Mahaprasthanika Parva (Sanskrit: महाप्रस्थानिक पर्व), or the "Book of the Great Journey", is the seventeenth of eighteen books of the Indian epic Mahabharata. It traditionally has three chapters, as does the critical edition. It is the shortest book in the Epic.
Mahaprasthanika Parva recites the journey of the Pandavas across India and finally their ascent towards Himalayas, as they climb their way to heaven on Mount Sumeru. As they leave their kingdom, a dog befriends them and joins their long journey. On their way, Draupadi dies first. Four of the Pandava brothers also die midway. Only Yudhishthira and the dog reaches Mount Sumeru. Their conversations, and reasons for not reaching heaven are described in Mahaprasthanika Parva.
Structure and chapters
At the end of Mausala Parva, Vyasa advises Arjuna and his brothers to retire and renounce their kingdom as the purpose of their life has been served. Arjuna informs Yudhishthira of Vyasa's advise. Draupadi and his brothers agree.
King Yudhishthira crowns Parikshit as the king of Hastinapur, in care of Yuyutsu. In Indraprastha, the Yadava prince Vajra is crowned as the king. Then they start their journey of India and the Himalayas.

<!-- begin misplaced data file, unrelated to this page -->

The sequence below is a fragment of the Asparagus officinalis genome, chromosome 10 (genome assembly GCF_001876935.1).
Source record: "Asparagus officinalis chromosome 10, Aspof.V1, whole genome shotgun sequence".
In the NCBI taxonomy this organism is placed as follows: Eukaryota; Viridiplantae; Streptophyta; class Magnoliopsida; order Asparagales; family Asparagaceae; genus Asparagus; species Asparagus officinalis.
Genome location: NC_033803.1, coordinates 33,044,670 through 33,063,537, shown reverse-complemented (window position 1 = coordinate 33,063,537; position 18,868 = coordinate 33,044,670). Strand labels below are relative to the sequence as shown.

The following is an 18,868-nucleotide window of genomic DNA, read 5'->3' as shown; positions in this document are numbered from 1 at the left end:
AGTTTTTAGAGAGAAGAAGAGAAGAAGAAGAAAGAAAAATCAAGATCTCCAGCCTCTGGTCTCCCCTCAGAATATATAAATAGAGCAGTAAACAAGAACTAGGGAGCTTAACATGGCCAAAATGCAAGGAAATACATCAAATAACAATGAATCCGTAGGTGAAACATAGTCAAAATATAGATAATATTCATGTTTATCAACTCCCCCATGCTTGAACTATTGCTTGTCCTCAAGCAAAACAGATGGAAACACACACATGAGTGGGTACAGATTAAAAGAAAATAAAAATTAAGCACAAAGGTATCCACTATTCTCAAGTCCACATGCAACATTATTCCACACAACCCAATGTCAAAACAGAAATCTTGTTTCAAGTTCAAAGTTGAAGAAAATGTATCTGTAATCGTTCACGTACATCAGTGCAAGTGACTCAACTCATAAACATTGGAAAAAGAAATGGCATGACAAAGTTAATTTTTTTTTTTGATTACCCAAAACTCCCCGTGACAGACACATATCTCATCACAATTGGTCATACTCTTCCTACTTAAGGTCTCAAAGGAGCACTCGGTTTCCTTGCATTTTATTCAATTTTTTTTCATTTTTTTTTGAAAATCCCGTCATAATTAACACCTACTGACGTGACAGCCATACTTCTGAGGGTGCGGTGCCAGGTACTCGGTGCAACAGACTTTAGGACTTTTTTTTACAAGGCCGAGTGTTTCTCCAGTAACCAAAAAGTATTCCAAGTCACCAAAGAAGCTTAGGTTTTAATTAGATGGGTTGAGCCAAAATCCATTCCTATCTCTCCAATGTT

As the Pandavas leave, a dog befriends them and they take him along for the journey. The Pandavas first 'set out with their faces towards the east', reaching the lauhityaṃ salilārṇavam (literally the red waters, possibly the river Brahmaputra, one of whose names is 'Lohit'). There, the god Agni appeared before them, commanding Arjuna to return the bow Gandiva, that he had borrowed from the god Varuna for the burning of the Khandava forest. Agni says that this bow was asked by him from Varuna for the use of Partha. Urged by his brothers, Arjuna threw both the bow and the inexhaustible quivers into the waters. They turn south, reaching the sea, then proceed up the west coast of India until they reach Dwaraka. They see it submerged under the sea, as described by Arjuna in the Mausala Parva. The sight of a beautiful city submerged and dead, makes them depressed. They turn north, stop at Rishikesh, then cross the Himalayas.